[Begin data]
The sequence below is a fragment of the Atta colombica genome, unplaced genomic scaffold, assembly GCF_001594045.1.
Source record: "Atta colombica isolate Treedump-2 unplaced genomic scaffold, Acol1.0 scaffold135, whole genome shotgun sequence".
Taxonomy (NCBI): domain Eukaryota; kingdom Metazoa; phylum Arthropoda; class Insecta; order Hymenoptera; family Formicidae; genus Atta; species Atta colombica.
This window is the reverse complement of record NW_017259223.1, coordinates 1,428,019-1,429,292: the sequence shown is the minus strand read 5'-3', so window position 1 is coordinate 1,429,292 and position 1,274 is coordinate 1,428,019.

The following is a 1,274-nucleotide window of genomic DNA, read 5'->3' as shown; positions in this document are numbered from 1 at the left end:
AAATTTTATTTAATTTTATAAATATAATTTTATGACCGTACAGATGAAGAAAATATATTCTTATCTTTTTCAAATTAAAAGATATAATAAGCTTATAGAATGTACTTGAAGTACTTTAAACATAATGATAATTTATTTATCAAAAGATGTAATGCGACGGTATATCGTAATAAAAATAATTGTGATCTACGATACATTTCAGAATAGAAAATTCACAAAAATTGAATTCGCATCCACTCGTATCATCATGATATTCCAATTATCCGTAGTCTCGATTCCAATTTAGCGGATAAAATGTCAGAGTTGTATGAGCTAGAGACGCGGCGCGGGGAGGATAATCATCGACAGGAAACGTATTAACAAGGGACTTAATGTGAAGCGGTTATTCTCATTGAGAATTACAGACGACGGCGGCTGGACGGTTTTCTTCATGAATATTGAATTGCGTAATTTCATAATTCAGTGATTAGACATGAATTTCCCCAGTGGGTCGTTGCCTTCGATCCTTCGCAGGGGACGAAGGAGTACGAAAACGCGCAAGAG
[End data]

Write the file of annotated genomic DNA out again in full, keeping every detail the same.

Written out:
The sequence below is a fragment of the Atta colombica genome, unplaced genomic scaffold, assembly GCF_001594045.1.
Source record: "Atta colombica isolate Treedump-2 unplaced genomic scaffold, Acol1.0 scaffold135, whole genome shotgun sequence".
Taxonomy (NCBI): domain Eukaryota; kingdom Metazoa; phylum Arthropoda; class Insecta; order Hymenoptera; family Formicidae; genus Atta; species Atta colombica.
This window is the reverse complement of record NW_017259223.1, coordinates 1,428,019-1,429,292: the sequence shown is the minus strand read 5'-3', so window position 1 is coordinate 1,429,292 and position 1,274 is coordinate 1,428,019.

The following is a 1,274-nucleotide window of genomic DNA, read 5'->3' as shown; positions in this document are numbered from 1 at the left end:
AAATTTTATTTAATTTTATAAATATAATTTTATGACCGTACAGATGAAGAAAATATATTCTTATCTTTTTCAAATTAAAAGATATAATAAGCTTATAGAATGTACTTGAAGTACTTTAAACATAATGATAATTTATTTATCAAAAGATGTAATGCGACGGTATATCGTAATAAAAATAATTGTGATCTACGATACATTTCAGAATAGAAAATTCACAAAAATTGAATTCGCATCCACTCGTATCATCATGATATTCCAATTATCCGTAGTCTCGATTCCAATTTAGCGGATAAAATGTCAGAGTTGTATGAGCTAGAGACGCGGCGCGGGGAGGATAATCATCGACAGGAAACGTATTAACAAGGGACTTAATGTGAAGCGGTTATTCTCATTGAGAATTACAGACGACGGCGGCTGGACGGTTTTCTTCATGAATATTGAATTGCGTAATTTCATAATTCAGTGATTAGACATGAATTTCCCCAGTGGGTCGTTGCCTTCGATCCTTCGCAGGGGACGAAGGAGTACGAAAACGCGCAAGAG